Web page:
There are several hundred postcards in the Picnooga collection, but these four stand out not because of their subject or historically relevant content.
From the very earliest advent of the postcard, publishers pushed the limit of what could be sorted through the US Mail with novelty postcards like these.
Leather postcards became popular around 1903. Most were made of deer hide and decorated using a process known as pyrography, where the image is burned into the leather. A year after the card below was mailed, the United States Postal Service banned leather cards because of the havoc they caused in automated sorting machinery. Still, the cards were produced for a short time after, and people found unusual uses to repurpose them… like sewing them together to make purses and pillowcases.
This wooden postcard from Rock City is made from a very thin piece of bird’s eye maple. They were produced from about 1904 through today. This card was most likely was made for Rock City in 1939 by B. B. Quality Line.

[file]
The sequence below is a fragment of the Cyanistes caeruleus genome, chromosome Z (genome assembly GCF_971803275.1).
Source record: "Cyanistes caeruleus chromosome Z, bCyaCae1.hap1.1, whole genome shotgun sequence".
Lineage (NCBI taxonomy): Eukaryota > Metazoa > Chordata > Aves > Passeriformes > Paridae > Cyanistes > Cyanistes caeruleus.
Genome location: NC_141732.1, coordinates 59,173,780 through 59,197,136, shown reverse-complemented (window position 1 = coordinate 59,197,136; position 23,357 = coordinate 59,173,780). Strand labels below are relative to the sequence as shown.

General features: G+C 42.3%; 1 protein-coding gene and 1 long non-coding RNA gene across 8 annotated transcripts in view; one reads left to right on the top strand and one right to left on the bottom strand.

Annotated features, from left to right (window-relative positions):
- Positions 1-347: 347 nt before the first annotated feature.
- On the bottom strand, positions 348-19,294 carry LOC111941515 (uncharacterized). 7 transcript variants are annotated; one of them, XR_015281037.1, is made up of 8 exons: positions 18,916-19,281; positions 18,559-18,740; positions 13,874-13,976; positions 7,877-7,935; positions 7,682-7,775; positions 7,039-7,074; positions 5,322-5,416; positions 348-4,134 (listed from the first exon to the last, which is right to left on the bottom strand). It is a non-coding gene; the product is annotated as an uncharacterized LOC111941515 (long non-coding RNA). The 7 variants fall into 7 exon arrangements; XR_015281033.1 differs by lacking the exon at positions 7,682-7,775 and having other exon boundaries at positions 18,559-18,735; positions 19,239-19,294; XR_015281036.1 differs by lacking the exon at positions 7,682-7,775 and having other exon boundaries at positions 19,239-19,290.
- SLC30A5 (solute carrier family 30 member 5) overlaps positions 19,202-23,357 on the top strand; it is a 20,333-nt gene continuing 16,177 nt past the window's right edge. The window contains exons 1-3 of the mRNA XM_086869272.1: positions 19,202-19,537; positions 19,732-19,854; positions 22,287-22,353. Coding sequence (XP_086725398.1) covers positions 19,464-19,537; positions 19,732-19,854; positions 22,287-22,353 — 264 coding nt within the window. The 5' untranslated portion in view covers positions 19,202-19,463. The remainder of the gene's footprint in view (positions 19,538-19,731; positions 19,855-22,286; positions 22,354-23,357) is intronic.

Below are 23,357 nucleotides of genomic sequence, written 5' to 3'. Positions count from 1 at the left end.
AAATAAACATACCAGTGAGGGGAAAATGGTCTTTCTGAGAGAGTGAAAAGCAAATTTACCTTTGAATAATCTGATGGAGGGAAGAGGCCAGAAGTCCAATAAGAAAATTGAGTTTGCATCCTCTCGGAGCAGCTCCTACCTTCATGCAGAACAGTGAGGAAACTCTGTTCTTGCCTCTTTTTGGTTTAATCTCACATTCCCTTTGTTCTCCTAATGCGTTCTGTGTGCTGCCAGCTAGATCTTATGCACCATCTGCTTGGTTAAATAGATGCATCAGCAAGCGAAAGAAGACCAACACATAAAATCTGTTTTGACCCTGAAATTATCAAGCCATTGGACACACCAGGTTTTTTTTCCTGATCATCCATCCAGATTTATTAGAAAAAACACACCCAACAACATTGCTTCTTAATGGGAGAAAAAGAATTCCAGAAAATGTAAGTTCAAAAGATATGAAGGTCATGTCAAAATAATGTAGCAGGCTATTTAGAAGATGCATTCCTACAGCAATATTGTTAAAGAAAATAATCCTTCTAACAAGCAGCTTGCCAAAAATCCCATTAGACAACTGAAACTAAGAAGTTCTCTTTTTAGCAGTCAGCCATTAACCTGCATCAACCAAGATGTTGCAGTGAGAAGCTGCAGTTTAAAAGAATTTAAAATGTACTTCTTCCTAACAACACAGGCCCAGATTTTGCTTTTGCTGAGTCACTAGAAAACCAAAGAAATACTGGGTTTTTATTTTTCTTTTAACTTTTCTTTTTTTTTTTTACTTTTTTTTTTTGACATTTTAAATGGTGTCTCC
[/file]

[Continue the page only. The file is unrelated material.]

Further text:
Dimensional postcards, like this example, postmarked 1908, were pressed in high relief into card stock. Some other examples with a similar gradient design from Chattanooga include the Incline and the Lookout Inn. It’s published by the Ill. Postal Card & Nov. Co., NY.
* We have another dimensional postcard in Picnooga’s collection of the Swing-a-long Bridge in Rock City from the 1940s that is made of thin plastic with a smooth back.
Aluminum postcards are my personal favorite and are quite rare. This is one of the two we have in Picnooga’s collection, the other one depicts the Lookout Inn.
I could not find too much history of metal postcards online, but many were produced in the first few years of the 20th century. This fine example dates from 1902 to 1905.